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I've just read this article here: http://hamletdarcy.blogspot.com/2008/04/10-best-idea-inspections-youre-not.html, and the last bit in particular got me thinking about my code, specifically the advice:

What in the world is a public method doing on your object that has no dependency on any fields within the object? This is certainly a code smell. The problem is that the "auto-fix" for the inspection is to apply the static keyword. Nooooo. That's not what you want to do. A public method without any dependency on object state can't possibly be part of an object that has one clearly stated charter. It's just not cohesive and should be placed somewhere else. So: if the method is private, accept the auto-fix, but if the method is public then don't.

The code in question is essentially an object transformer. It takes an object of type A and converts it to a different type.

My hierarchy is like this:

Interface ObjectTransformer -> GenericObjectTransformer

and then below this, GenericObjectTransformer is extended by ObjectTransformerA and ObjectTransformerB

Now, some functionality is required by both ObjectTransformerA and ObjectTransformerB, but doesnt actually depend on any instance variables of GenericObjectTransformer, so its a protected static method in GenericObjectTransformer.

Is this a violation of the rule above? Obviously this is protected rather than public, but its still a method accessible from outside of the class that has nothing to do with the class itself?

Any thoughts?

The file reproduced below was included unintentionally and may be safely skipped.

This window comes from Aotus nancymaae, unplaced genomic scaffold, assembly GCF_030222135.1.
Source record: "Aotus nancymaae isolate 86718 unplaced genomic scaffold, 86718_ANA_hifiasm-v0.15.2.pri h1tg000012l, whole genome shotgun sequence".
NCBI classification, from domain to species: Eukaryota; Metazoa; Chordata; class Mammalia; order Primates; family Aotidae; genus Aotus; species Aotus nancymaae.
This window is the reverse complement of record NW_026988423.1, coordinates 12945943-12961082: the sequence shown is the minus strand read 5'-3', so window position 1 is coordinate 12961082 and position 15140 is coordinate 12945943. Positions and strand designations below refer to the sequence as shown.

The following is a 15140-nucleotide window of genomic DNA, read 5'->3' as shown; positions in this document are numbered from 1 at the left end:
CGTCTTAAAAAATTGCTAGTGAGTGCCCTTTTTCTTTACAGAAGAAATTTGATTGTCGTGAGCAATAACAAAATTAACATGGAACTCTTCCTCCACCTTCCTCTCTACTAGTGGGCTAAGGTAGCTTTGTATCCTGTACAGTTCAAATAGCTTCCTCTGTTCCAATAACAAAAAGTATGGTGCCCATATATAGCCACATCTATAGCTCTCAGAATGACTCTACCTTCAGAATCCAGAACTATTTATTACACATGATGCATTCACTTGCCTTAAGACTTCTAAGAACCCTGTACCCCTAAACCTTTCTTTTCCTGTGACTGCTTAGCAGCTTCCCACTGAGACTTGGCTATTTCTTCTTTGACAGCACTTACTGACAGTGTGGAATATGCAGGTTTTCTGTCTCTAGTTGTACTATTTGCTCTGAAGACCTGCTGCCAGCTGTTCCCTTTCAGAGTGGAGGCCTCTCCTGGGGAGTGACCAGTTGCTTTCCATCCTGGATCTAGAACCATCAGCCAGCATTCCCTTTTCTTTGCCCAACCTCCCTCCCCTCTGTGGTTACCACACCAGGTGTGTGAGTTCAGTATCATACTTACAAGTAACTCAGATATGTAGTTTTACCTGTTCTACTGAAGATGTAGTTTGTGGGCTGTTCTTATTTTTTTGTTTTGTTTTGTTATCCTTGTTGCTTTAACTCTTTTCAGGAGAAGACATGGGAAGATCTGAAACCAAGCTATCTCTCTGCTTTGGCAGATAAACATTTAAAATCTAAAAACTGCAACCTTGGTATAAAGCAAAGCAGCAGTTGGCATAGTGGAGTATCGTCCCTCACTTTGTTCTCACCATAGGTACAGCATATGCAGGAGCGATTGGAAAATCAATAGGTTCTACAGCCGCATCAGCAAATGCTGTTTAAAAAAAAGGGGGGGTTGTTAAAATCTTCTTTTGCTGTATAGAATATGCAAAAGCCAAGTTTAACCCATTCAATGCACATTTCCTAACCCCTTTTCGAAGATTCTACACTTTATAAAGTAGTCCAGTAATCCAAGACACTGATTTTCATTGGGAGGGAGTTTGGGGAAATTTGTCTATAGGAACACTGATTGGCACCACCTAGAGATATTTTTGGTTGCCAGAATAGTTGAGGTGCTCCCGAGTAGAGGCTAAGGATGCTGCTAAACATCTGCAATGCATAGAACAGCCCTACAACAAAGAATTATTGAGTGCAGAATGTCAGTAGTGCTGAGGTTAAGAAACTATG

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When using protected static methods, be sure to mark them final. It's way too easy to confuse people into thinking they're virtual, when they are most definitely not. And always qualify (put the superclass name first) calls to them from your subclass. –  Mark Peters Jul 30 '10 at 13:24

2 Answers 2

I disagree with the excerpt you pulled.

A public method without any dependency on object state can't possibly be part of an object that has one clearly stated charter. It's just not cohesive and should be placed somewhere else. So: if the method is private, accept the auto-fix, but if the method is public then don't.

Just because a method is static and has no relation to state, doesn't mean it falls under the "low cohesion" category. Cohesion/Functionality isn't based on state.

When you are trying to determine Cohesiveness think about the role of the class as a whole, not just the instance variables. If the logic you are looking at is related to the generic concept (GenericObjectTransformer) then leave it there.

If it is a routine to calculate the orbit of the moon, or the depth of the ocean move it to a utility class (another smelly area of our field).

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It feels slightly unclean, but is seem preferable to the alternatives I can think of.

I think that the original

A public method without any dependency on object state can't possibly be part of an object that has one clearly stated charter.

You reference is too black and white, and your situation is even greyer.

By having your protected method you are nicely documenting that its intended for use by derived classes. If you don't put it in the base class, then presumbly it's got to go in some ObjectTransformUtility class. Is that win? More artefacts, more places to look.

One thought: if your ObjectTransormer class undergoes significant change then how likely are you to need to change these utility methods. After all if their business is to work agains the object's interface then in fact their cohesion is quite high.

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